Russia was the first country to attempt to claim Arctic territory when it made an official submission to the commission on the Limits of the Continental Shelf (CLCS) on December 20, 2001, asking to extend its continental shelf to include over 460,000 square miles of international Arctic territory, an area larger than France and Germany combined. This claim, which consisted of the North Pole and two underwater ridges, including Lomonosov Ridge, was rejected by the Commission in early 2002 because additional research was necessary to prove Russia’s claim.
In the present, Russia has begun an expedition entitled “Arktika 2007,” the goal of which is to explore the structure of the seafloor beneath Arctic regions in order to determine whether they are part of Russia’s continental shelf. Once the studies have been completed, Russia hopes to resubmit its claim to the UN in 2009. The expedition, led by Artur Chilingarov, departed Saint Petersburg on July 10 of this year and made history on August 2 when two mini-subs, Mir- and Mir-2, descended 4,300 meters and reached Lomonosov Ridge beneath the North Pole. The subs collected sediment and water samples and placed a rust-proof titanium Russian flag on the seabed, symbolically claiming the area for the Siberian nation. Shortly after, Chilingarov told Russian President Vladimir Putin, “It would have been wrong to be there and not to plant the Russian flag -- Russia has always been an Arctic power.” Then, on Thursday, September 20, Russia’s Natural Resources Ministry released a statement that its preliminary tests on gathered samples prove that the Lomonosov Ridge is part of Russia’s continental shelf.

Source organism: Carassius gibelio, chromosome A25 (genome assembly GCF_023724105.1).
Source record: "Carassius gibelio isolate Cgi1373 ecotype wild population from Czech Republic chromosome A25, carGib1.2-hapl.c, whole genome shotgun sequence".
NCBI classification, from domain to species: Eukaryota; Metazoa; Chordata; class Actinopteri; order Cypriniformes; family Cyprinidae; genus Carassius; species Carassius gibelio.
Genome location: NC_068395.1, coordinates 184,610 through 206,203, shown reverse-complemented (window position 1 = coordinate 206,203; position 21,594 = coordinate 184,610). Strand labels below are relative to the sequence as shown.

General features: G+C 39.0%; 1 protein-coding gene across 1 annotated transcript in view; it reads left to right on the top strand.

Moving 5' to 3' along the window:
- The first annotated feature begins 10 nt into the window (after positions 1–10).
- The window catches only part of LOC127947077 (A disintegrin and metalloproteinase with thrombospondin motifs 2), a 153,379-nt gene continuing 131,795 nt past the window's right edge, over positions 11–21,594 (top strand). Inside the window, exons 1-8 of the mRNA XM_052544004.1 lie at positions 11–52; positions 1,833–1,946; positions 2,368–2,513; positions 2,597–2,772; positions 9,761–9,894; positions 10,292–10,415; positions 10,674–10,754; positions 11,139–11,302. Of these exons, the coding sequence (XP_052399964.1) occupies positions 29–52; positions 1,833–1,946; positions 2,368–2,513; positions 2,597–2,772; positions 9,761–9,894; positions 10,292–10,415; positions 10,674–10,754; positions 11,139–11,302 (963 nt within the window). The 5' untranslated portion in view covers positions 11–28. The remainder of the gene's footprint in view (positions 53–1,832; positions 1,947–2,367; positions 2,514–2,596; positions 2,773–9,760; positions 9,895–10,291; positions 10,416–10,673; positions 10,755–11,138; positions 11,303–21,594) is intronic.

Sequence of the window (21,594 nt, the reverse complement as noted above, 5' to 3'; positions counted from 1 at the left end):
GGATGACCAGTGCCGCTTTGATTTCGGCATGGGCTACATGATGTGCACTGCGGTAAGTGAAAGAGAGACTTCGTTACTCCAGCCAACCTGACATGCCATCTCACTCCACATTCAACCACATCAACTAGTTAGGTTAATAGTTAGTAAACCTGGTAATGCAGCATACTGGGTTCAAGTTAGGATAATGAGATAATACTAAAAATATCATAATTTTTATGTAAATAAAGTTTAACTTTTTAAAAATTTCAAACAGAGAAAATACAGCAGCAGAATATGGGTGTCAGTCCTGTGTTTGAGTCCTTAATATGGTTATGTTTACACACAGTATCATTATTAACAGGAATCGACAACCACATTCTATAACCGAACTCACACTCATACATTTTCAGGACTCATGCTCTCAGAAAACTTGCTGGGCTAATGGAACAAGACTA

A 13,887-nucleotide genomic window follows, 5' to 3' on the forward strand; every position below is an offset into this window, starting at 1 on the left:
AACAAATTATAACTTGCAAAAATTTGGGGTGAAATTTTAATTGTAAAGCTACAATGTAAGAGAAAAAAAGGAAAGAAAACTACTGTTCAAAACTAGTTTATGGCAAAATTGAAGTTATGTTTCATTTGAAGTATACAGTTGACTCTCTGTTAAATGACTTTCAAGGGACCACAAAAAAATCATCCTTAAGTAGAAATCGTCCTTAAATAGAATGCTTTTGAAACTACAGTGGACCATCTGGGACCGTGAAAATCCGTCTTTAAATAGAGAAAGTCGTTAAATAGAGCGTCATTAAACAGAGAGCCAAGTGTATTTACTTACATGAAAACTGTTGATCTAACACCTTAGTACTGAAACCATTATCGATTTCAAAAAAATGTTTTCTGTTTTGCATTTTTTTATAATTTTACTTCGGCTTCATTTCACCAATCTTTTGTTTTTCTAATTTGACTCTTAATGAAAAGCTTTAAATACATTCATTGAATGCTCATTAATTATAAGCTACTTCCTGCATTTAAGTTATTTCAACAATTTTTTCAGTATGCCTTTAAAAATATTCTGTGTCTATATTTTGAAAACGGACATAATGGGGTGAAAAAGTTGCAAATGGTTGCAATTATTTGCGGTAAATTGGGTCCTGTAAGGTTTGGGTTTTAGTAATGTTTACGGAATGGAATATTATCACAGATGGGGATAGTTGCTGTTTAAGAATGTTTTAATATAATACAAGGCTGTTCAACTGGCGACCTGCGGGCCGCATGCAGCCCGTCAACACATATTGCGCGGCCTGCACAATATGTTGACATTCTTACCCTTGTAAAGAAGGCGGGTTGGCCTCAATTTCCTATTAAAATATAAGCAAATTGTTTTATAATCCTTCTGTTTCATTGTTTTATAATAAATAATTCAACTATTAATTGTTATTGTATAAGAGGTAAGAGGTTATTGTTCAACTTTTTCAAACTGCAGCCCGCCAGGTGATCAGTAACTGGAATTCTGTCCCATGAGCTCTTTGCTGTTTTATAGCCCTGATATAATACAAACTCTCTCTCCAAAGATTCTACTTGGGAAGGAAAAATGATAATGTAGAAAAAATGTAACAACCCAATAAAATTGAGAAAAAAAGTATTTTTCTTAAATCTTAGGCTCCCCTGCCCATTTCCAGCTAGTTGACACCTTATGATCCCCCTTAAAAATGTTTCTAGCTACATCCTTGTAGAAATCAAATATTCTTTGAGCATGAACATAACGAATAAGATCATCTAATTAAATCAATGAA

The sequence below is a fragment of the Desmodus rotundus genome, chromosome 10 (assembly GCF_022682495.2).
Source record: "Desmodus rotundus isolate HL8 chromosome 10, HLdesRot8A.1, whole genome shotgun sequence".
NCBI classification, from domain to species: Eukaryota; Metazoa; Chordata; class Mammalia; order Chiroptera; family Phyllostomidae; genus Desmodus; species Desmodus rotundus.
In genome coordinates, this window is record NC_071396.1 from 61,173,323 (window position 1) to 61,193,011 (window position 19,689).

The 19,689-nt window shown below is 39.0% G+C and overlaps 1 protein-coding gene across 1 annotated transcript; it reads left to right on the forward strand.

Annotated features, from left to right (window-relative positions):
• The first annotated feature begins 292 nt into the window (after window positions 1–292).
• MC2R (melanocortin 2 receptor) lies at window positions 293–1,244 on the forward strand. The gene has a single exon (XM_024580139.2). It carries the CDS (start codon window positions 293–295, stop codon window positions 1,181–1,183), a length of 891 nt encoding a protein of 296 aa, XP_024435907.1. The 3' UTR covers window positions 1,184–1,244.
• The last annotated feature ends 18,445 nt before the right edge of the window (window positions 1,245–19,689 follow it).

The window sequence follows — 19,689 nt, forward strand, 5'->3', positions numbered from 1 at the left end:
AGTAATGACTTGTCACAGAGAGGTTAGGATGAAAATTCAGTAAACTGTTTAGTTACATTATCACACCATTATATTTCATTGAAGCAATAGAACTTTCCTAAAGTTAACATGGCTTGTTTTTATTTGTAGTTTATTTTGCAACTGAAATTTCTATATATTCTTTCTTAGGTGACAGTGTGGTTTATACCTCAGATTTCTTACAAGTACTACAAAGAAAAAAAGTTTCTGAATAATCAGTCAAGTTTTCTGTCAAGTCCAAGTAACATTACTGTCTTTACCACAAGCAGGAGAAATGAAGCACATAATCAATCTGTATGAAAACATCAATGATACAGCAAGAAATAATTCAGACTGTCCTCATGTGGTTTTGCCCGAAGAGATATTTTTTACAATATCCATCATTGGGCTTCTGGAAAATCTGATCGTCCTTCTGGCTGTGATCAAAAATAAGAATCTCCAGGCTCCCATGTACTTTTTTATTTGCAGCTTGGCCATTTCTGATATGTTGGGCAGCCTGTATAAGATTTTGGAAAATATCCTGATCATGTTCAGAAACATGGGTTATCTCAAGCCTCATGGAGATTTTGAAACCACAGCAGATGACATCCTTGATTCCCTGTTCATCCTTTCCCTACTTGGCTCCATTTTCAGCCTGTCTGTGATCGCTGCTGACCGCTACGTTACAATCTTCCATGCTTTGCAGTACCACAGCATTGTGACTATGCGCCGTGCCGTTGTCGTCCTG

The planting of the Russian flag outraged Canadian Foreign Minister Peter Mackay, who stated, “You can't go around the world these days dropping a flag somewhere. This isn't the 14th or 15th century.” Canada is also conducting a project to map the seafloor on its side of the Lomonosov Ridge, which may be foreshadowing a future claim of Canadian sovereignty over the area. Besides this $70-million project, Canada recently announced plans to build a deep water port in its far north and build eight icebreakers to secure and patrol its interests in the region.